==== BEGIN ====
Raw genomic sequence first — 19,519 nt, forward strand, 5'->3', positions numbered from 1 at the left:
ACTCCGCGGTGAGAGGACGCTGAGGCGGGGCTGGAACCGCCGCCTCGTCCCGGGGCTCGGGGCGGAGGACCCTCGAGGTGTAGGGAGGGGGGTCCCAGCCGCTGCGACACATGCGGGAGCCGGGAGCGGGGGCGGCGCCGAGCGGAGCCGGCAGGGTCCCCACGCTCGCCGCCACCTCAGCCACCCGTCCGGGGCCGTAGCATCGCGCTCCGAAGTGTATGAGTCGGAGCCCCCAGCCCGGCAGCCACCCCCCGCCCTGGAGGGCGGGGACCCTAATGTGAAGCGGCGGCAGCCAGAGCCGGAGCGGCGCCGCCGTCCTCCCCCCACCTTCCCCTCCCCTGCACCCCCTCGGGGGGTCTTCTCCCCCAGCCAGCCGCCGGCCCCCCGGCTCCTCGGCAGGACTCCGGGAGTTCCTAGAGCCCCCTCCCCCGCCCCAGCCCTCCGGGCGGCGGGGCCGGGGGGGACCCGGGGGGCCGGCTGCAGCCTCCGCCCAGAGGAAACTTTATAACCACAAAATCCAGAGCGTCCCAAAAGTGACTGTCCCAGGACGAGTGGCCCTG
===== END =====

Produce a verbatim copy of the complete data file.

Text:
Raw genomic sequence first — 19,519 nt, forward strand, 5'->3', positions numbered from 1 at the left:
ACTCCGCGGTGAGAGGACGCTGAGGCGGGGCTGGAACCGCCGCCTCGTCCCGGGGCTCGGGGCGGAGGACCCTCGAGGTGTAGGGAGGGGGGTCCCAGCCGCTGCGACACATGCGGGAGCCGGGAGCGGGGGCGGCGCCGAGCGGAGCCGGCAGGGTCCCCACGCTCGCCGCCACCTCAGCCACCCGTCCGGGGCCGTAGCATCGCGCTCCGAAGTGTATGAGTCGGAGCCCCCAGCCCGGCAGCCACCCCCCGCCCTGGAGGGCGGGGACCCTAATGTGAAGCGGCGGCAGCCAGAGCCGGAGCGGCGCCGCCGTCCTCCCCCCACCTTCCCCTCCCCTGCACCCCCTCGGGGGGTCTTCTCCCCCAGCCAGCCGCCGGCCCCCCGGCTCCTCGGCAGGACTCCGGGAGTTCCTAGAGCCCCCTCCCCCGCCCCAGCCCTCCGGGCGGCGGGGCCGGGGGGGACCCGGGGGGCCGGCTGCAGCCTCCGCCCAGAGGAAACTTTATAACCACAAAATCCAGAGCGTCCCAAAAGTGACTGTCCCAGGACGAGTGGCCCTG